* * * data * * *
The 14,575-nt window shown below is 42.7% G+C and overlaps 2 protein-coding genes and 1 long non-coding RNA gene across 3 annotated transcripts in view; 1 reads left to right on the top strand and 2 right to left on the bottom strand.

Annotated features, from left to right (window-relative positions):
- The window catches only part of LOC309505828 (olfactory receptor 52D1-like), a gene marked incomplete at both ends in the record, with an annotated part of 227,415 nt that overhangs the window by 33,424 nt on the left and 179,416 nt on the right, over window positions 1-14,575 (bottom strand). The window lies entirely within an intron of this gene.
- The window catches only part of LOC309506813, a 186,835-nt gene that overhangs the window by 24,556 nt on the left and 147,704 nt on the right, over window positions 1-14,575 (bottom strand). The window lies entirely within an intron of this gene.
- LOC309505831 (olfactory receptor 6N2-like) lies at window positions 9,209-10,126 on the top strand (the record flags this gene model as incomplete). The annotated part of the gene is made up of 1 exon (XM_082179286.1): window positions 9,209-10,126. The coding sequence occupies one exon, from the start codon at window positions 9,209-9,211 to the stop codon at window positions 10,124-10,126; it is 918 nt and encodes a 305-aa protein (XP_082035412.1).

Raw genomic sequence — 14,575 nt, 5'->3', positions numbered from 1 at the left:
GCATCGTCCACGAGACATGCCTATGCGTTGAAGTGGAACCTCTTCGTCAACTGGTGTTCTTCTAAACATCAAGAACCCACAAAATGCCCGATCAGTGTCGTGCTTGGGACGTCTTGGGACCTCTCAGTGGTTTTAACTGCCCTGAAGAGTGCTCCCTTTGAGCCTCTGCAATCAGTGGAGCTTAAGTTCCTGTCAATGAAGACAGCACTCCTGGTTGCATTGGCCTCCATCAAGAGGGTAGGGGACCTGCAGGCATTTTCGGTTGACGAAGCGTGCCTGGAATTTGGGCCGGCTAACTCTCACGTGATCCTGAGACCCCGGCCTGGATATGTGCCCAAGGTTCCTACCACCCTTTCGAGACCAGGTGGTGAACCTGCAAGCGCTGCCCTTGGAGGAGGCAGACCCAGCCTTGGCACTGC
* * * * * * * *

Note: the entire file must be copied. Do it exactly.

The 14,575-nt window shown below is 42.7% G+C and overlaps 2 protein-coding genes and 1 long non-coding RNA gene across 3 annotated transcripts in view; 1 reads left to right on the top strand and 2 right to left on the bottom strand.

Annotated features, from left to right (window-relative positions):
- The window catches only part of LOC309505828 (olfactory receptor 52D1-like), a gene marked incomplete at both ends in the record, with an annotated part of 227,415 nt that overhangs the window by 33,424 nt on the left and 179,416 nt on the right, over window positions 1-14,575 (bottom strand). The window lies entirely within an intron of this gene.
- The window catches only part of LOC309506813, a 186,835-nt gene that overhangs the window by 24,556 nt on the left and 147,704 nt on the right, over window positions 1-14,575 (bottom strand). The window lies entirely within an intron of this gene.
- LOC309505831 (olfactory receptor 6N2-like) lies at window positions 9,209-10,126 on the top strand (the record flags this gene model as incomplete). The annotated part of the gene is made up of 1 exon (XM_082179286.1): window positions 9,209-10,126. The coding sequence occupies one exon, from the start codon at window positions 9,209-9,211 to the stop codon at window positions 10,124-10,126; it is 918 nt and encodes a 305-aa protein (XP_082035412.1).

Raw genomic sequence — 14,575 nt, 5'->3', positions numbered from 1 at the left:
GCATCGTCCACGAGACATGCCTATGCGTTGAAGTGGAACCTCTTCGTCAACTGGTGTTCTTCTAAACATCAAGAACCCACAAAATGCCCGATCAGTGTCGTGCTTGGGACGTCTTGGGACCTCTCAGTGGTTTTAACTGCCCTGAAGAGTGCTCCCTTTGAGCCTCTGCAATCAGTGGAGCTTAAGTTCCTGTCAATGAAGACAGCACTCCTGGTTGCATTGGCCTCCATCAAGAGGGTAGGGGACCTGCAGGCATTTTCGGTTGACGAAGCGTGCCTGGAATTTGGGCCGGCTAACTCTCACGTGATCCTGAGACCCCGGCCTGGATATGTGCCCAAGGTTCCTACCACCCTTTCGAGACCAGGTGGTGAACCTGCAAGCGCTGCCCTTGGAGGAGGCAGACCCAGCCTTGGCACTGC